Plato’s Republic, begins with a discourse between Socrates, Glaucon, Lysias, Euthydemus, Thrasymachus, Charmantides, Clitophon, and Cephalus. I think this discourse is the best part of the book.

Here is my abridged retelling of the dialog (I am not going to research who said what – otherwise, I would just post the whole discourse here. Socrates is the principal actor here, the others are just there to keep the discourse going, so they have been lumped together as Friend):

Socrates: “What is justice?”

Friend:“It is doing good to ones friends and harm to ones enemies.”

Socrates: “Sounds sensible. But what if your friend was really your enemy and your enemy was really your friend? Then you would have harmed your friend and done good to your enemy.”

Friend:“Well, we should amend that to say, ‘Do good to true friends and harm to true enemies’”.

Socrates: “Ah! That is much better. But how do we distinguish between true friend and true enemy?”

Friend:“That is not easy.”

Socrates: “So it would require some sort of skill to know who is your friend and who is your enemy?”


Socrates: “We would call a person with such a skill a just man. Just as we would call a man who is skilled in the making of music a musician or a man skilled in the art of healing a doctor?”

Friend:“It would seem so.”

Socrates: “When a musician applies his skill, it is to do good - to produce a melodious sound as opposed to a cacophonous noise?”


Socrates: “When a doctor applies his skill it is to help a man and not to harm him?”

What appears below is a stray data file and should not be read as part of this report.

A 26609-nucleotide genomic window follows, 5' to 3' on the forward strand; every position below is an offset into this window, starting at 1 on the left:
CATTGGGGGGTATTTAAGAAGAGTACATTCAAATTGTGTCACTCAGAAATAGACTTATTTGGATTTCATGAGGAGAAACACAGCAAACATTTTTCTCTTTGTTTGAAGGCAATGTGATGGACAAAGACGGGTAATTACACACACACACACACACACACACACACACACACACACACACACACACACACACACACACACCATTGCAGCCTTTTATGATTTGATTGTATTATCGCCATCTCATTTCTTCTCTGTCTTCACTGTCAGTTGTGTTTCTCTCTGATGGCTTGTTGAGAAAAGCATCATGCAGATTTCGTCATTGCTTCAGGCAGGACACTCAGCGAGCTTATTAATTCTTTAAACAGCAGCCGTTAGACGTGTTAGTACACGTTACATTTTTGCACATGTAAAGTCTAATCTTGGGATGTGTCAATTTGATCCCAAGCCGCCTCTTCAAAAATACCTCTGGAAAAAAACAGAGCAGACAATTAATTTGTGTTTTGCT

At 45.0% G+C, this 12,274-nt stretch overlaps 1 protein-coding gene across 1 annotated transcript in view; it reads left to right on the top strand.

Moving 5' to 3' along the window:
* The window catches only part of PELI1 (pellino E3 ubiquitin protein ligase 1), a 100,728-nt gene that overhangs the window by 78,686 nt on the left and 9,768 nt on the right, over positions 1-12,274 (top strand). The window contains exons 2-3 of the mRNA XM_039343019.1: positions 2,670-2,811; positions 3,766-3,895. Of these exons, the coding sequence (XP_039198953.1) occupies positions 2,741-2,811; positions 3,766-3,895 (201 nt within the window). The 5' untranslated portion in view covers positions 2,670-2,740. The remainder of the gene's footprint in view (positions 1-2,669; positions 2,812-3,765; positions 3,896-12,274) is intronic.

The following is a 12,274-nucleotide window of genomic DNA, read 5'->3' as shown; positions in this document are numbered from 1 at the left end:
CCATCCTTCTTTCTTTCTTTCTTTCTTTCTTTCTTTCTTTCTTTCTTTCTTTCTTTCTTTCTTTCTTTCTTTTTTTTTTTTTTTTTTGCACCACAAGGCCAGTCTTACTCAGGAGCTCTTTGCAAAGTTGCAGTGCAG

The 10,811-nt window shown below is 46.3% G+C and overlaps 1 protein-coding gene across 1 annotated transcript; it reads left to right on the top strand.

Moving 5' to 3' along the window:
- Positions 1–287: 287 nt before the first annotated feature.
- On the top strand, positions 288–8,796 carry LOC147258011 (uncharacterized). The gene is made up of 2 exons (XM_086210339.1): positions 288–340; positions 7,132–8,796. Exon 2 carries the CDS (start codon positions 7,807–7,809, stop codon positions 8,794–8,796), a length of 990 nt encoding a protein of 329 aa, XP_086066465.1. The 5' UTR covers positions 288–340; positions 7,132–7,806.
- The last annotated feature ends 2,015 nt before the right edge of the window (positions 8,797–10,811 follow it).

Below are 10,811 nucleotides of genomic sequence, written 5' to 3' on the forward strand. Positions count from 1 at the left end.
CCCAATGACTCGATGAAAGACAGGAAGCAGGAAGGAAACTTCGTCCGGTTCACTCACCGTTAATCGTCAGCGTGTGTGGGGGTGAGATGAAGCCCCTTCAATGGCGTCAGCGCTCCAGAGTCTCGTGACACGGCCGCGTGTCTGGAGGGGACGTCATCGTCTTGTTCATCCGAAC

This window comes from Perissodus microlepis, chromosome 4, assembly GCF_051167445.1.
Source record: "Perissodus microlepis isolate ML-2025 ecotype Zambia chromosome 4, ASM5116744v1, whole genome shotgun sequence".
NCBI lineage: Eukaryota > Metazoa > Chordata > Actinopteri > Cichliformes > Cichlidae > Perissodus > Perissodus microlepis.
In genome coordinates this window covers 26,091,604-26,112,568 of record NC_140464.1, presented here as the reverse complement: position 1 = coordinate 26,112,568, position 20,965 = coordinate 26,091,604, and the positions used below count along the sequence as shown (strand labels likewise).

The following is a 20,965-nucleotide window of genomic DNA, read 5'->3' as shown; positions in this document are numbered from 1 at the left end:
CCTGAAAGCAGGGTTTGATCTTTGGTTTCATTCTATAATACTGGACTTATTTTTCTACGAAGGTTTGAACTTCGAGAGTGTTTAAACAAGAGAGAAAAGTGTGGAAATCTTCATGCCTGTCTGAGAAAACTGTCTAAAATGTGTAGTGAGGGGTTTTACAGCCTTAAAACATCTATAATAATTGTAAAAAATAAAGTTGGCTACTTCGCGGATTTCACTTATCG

Friend:“That is the nature of the doctor.”

Socrates: “We could say that the product of the skill of the musician and of the doctor is excellence in music and in health, respectively?”

Friend:“That is correct.”

Socrates: “So the application of the skill of justice should too produce excellence in man as its outcome.”

Friend:“That is correct, he produces excellence by doing good to his friend and harm to his enemy.”

Socrates: “If we harm a dog, do we make it a better dog or worse dog – by the standards by which we judge dogs and not horses?”

Friend:“A worse dog.”

Socrates: “If we harm a horse, do we make it a better horse or worse horse – by the standards we judge horses and not dogs?”

Friend:“A worse horse.”

Socrates: “If we harm a man, do we make him a better man or a worse man – by the standards we judge men and not horses or dogs.”

Friend:“A worse man.”

Socrates: “We earlier agreed that excellence is the result of the actions of a just man. Yet, by your admission, if a just man harms a man he makes him worse. This clearly seems at odds with the principle of excellence.”

Friend:“Fine, Socrates, if you’re such a smart ass, how about you tell us what justice is then?”

At this point, Socrates launches into ‘The Republic’

When teaching children at my church and trying to explain how to determine if our actions towards others are Christian (obviously, by definition, good), I would often use the “If we harm a …” question / response format. It was always neat to see the kids expressions when I got to the last question, “If we harm a person …” It is one of the few times you can see the light bulb turn on in people’s minds.

Sound bite: Justice is human excellence.

Executive summary: The outcome of just actions is always excellence. If our actions do not improve people, if they do not raise and uplift causing the person to excel as a human, to be the best that they can be, then we have failed at justice.

Image nabbed from here.

[NOTE: the original discourse is more detailed, longer, and nuanced in its use of language. So, if you have problems with the technical accuracy of my version … toooooo bad ;-)


LawSchoolDoll said…
I think there is a difference between "harming" someone and "punishing" someone for bad deeds. But then again, I'm not a philiosopher, I'm just a prosecutor, so I'm probably biased. :)
LawSchoolDoll said…
And apparently a prosecutor who can't spell first thing in the morning.

Take one of those i's out of philosopher, will ya? Kthx.